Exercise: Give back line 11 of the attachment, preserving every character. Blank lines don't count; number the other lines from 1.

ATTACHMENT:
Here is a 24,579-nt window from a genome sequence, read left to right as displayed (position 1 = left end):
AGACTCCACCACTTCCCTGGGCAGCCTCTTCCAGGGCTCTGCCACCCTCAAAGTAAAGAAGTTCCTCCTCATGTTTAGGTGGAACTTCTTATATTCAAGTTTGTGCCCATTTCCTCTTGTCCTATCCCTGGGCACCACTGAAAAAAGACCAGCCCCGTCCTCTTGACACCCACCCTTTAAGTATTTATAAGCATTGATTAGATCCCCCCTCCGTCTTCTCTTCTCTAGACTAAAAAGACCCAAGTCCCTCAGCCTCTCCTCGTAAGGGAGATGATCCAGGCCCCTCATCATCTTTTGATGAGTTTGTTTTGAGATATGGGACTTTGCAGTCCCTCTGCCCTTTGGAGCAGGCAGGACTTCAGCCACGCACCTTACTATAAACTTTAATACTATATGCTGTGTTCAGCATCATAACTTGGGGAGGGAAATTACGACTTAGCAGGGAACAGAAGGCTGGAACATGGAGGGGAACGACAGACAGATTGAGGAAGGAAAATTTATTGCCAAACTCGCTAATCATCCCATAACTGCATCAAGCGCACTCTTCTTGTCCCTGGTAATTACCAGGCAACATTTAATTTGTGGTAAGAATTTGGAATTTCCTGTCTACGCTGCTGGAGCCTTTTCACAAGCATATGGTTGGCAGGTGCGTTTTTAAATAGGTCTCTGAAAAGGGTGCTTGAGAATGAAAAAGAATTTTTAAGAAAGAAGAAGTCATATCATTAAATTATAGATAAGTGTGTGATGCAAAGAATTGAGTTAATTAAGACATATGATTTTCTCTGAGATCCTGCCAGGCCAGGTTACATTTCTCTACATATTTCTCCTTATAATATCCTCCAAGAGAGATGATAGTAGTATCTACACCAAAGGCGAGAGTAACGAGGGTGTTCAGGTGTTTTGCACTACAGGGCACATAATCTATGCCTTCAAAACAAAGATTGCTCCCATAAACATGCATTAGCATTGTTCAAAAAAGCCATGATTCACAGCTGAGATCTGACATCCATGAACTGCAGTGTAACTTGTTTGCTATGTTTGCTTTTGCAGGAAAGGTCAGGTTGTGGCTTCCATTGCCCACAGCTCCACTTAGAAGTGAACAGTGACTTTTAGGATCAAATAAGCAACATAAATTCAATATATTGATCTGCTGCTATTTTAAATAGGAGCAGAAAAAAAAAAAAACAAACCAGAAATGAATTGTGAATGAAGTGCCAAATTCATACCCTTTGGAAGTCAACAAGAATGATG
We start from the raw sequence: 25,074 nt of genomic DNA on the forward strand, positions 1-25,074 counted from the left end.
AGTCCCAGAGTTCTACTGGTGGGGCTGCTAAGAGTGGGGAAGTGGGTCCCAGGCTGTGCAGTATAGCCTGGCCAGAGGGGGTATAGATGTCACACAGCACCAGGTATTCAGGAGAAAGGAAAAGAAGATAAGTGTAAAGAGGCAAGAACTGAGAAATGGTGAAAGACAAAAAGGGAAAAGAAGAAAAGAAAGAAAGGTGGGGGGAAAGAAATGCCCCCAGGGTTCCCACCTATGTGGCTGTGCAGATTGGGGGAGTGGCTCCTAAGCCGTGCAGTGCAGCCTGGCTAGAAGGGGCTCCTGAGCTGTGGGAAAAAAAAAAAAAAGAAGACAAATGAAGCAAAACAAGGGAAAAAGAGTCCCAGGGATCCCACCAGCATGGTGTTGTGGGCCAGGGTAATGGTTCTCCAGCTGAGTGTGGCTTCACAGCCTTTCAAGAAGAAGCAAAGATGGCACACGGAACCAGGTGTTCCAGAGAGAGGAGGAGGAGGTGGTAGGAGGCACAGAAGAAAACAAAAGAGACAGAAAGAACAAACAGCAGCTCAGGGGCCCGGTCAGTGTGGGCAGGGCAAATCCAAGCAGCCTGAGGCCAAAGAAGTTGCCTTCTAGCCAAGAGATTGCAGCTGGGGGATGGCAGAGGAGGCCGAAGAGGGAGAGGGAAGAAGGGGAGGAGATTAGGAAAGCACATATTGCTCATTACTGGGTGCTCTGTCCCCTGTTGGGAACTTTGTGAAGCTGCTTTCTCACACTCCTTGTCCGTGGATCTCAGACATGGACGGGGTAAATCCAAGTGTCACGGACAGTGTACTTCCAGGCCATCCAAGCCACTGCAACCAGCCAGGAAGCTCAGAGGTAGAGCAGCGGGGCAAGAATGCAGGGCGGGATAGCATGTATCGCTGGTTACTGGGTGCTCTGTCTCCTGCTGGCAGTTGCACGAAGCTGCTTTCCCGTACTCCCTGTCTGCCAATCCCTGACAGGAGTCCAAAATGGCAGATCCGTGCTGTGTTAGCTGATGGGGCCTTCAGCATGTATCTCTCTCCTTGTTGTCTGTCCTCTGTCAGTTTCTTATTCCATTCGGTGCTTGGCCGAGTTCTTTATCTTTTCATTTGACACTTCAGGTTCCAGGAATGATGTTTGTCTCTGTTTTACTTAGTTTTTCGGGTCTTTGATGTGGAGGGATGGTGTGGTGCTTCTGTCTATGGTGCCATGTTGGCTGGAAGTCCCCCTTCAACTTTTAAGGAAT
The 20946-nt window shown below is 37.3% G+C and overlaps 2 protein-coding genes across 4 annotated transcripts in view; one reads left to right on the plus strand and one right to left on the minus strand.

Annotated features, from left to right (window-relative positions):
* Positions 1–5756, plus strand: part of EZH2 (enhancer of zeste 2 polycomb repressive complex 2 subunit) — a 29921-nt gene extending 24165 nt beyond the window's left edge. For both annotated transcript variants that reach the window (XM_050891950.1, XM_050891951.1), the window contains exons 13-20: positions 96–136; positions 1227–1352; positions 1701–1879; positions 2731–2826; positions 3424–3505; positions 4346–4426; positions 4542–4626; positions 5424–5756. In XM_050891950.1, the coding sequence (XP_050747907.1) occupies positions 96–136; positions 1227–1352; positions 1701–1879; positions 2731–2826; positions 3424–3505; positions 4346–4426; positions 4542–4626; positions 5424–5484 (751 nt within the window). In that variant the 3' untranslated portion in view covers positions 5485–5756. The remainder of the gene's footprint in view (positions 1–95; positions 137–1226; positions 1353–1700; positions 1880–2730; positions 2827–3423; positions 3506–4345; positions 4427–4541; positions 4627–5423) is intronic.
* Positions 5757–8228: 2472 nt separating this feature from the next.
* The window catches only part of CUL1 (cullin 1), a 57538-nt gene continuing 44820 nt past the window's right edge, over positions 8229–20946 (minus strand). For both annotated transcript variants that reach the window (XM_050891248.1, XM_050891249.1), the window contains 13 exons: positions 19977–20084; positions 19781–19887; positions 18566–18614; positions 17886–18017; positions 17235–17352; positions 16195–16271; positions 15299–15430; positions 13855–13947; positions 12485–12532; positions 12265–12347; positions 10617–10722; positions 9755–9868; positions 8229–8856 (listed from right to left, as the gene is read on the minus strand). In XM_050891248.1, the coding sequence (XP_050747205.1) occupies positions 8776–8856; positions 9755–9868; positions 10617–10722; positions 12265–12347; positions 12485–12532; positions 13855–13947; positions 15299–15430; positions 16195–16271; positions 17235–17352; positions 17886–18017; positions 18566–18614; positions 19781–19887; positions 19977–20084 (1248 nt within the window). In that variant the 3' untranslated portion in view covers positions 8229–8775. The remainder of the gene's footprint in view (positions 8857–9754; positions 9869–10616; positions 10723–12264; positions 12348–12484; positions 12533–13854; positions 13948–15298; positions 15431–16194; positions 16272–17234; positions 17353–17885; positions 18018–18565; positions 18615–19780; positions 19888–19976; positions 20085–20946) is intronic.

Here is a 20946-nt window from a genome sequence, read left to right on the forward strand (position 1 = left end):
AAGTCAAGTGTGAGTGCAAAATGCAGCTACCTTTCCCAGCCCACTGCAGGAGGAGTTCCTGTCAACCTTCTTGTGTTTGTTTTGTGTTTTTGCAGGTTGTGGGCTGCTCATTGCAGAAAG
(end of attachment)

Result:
AAGTCAAGTGTGAGTGCAAAATGCAGCTACCTTTCCCAGCCCACTGCAGGAGGAGTTCCTGTCAACCTTCTTGTGTTTGTTTTGTGTTTTTGCAGGTTGTGGGCTGCTCATTGCAGAAAG